A critical analysis of a segment of a published body of knowledge through summary, classification, and comparison of prior research studies, reviews of literature, and theoretical articles.
See this fantastic video on literature reviews from North Carolina State University:
Try a search by keyword in a few subject specialized databases
Keep in mind the difference between keyword and subject searching.
By trial and error and reading titles and abstracts, identify the vocabulary of your topic in your discipline
Identify key search terms (by subject and keyword)
Take notes on your searches already completed and how effective they were
Thorough, full search
Methodically check all book catalogs and article databases using keyword and subject terms (subject terms may change for each database used)
By reading books and articles, identify major authors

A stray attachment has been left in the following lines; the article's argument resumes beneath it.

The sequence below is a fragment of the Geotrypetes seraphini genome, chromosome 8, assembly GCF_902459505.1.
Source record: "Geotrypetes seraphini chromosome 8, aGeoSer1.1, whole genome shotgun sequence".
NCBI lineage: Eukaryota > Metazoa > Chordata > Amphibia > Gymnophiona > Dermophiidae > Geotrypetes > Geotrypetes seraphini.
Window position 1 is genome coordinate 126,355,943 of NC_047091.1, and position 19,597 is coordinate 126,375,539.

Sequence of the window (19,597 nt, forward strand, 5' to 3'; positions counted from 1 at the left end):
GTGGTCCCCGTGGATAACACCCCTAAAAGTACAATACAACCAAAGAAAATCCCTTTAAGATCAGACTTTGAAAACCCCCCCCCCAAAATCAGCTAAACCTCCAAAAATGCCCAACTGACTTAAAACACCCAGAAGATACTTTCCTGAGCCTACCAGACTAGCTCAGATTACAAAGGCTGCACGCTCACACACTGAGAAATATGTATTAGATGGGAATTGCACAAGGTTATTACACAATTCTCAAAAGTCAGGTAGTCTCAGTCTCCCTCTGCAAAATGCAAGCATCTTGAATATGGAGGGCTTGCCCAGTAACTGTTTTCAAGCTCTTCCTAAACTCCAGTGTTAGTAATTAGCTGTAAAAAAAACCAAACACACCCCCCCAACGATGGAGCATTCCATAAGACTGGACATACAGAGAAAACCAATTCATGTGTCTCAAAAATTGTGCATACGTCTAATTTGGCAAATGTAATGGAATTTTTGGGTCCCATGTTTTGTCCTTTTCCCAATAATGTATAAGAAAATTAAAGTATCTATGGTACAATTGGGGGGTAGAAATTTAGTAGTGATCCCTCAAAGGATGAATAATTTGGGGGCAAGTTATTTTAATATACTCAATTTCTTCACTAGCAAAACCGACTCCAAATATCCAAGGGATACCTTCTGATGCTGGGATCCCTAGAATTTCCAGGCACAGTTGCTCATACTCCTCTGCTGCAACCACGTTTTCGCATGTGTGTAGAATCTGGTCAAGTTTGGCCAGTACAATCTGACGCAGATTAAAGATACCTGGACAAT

Do an author search for this author
Repeat your search in various book catalogs and article databases
Search for unpublished or grey literature using Google Scholar, think tank websites, and government sources (government reports often do not show up in Google results—search relevant agency sites for reports)
Take notes on any modification of the search as more information is gathered
Consider contacting experts to determine if all relevant writing has been reviewed.
Your literature review should be an ongoing process as you’re writing. Check in on the literature at certain points as you write. You can also subscribe to alerts from databases and use RSS feeds to keep abreast of your topic.
You will start to see the same arguments, theories, and authors pop up again and again.
You’ll find that you're discovering no new citations.
You’ve already read articles cited in newly discovered literature.
If this happens, you're done!
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